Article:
三潭印月

by ty

these are all the things you are: careful, mild-mannered, careless, hands aligned neatly together such that the uneven beads lining your angular wrists make soft indents on your scarred skin. uncertain eyes raised towards the spring dawn from beneath the pale red umbrella, a small breath lost as you curl yourself into the damp palm of the bronze buddha and stretch a thin sheet of rice paper over yourself – lighting the match where your heart lies quietly.

yet stepping backwards into the dark exhibit in the corner of the street on the last day, this is all we have left: thirty-three pale reflections of the moon dotting the curl of your spine, overexposed photos of a thousand altar candles and symmetrical sketches of museum corridors – ground over two hundred and sixteen hours and packed into small teabags to be dropped into the insides of a handmade doll, sealed and preserved with blunt pieces of loose jade:

animate stories, significant names, beautiful writings and shared glances buried beneath sleepy grins, wide lensed portraits and the loud voices of women behind counters hard-selling displaced language and history.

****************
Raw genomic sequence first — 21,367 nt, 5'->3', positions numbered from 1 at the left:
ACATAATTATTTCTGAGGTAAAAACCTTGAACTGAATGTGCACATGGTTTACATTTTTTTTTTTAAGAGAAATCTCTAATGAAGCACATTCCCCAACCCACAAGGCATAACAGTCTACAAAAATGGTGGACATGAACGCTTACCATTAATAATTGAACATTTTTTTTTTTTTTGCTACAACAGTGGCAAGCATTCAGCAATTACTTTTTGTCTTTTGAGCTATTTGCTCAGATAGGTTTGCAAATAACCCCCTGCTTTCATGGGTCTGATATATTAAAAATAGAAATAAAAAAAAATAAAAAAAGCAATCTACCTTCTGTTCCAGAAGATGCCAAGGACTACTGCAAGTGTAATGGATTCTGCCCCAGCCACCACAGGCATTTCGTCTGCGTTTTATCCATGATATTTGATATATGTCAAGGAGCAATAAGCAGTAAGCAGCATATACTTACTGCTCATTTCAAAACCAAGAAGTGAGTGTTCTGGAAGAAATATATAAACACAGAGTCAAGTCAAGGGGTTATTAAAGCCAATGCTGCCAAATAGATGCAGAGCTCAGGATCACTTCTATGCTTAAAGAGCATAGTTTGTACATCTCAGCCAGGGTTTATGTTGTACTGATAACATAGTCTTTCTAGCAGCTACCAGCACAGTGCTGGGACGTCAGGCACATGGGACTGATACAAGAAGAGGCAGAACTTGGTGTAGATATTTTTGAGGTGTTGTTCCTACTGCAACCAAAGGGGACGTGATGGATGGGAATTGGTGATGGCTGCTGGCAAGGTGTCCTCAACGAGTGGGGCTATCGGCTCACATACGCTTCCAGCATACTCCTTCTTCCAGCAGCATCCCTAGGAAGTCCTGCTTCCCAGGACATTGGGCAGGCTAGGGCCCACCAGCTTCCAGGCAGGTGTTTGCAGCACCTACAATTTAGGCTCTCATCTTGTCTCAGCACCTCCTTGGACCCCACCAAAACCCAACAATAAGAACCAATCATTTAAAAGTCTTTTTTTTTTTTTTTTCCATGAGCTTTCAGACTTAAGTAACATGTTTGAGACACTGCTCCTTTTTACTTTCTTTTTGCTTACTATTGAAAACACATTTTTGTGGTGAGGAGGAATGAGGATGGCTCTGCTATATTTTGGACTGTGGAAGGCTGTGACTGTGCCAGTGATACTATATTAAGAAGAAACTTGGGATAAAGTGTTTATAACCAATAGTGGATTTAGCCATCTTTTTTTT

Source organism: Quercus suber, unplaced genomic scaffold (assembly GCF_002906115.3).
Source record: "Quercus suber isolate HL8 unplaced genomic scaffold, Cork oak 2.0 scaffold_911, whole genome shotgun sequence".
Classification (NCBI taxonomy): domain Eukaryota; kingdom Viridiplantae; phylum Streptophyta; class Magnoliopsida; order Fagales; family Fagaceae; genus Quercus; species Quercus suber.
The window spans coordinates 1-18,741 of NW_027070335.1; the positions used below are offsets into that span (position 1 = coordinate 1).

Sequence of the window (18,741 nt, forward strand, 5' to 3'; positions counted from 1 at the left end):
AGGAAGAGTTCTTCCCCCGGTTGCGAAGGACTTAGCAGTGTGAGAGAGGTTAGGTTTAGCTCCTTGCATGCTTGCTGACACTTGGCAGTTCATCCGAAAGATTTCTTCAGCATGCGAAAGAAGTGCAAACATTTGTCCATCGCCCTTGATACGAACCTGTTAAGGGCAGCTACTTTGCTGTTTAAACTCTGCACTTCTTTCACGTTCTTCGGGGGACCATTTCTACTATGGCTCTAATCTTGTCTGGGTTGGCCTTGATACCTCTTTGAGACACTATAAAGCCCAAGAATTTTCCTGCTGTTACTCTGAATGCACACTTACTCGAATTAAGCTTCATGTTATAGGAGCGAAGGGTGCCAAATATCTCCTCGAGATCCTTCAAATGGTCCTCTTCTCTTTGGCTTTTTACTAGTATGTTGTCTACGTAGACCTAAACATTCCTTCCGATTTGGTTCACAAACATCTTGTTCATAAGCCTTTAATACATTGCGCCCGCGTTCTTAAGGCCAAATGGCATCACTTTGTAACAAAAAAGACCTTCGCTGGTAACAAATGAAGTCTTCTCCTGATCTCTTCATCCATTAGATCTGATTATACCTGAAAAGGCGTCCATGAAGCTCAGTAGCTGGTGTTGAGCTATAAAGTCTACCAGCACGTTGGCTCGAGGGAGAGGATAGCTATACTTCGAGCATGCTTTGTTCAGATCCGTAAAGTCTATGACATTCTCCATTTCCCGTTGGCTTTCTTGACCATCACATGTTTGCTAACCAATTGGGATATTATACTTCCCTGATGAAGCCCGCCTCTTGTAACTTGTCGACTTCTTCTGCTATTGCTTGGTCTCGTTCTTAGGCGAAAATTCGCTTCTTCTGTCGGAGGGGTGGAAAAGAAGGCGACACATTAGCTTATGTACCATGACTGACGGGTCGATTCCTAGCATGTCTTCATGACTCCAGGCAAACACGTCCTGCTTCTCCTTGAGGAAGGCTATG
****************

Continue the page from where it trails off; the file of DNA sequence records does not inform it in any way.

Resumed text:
A/N: 三潭印月 (san-tan-yin-yue, Three Pools Mirroring the Moon): Refers to three approximately 2m-high stone Qing Dynasty Pagodas which were erected in West Lake (西湖,杭州) which are often lit at night with a thin veil over it. When this happens, the holes in the pagoda will project an illusion of several moons on the water surface, effectively creating 33 moons on the water surface – out of which it is really difficult to tell which is the real moon and which isn’t. These stones are also printed on the backside of the 1 Yuan RMB note. This was written after spending 9 days in Jiangnan – Visting Shanghai, Suzhou, Wuxi, Nanjing, Haining and Hangzhou – part reflecting on the people and events, part reflecting on how i barely know anything about chinese culture and perhaps should begin to actively try to get to know chinese culture better. 
Advertisements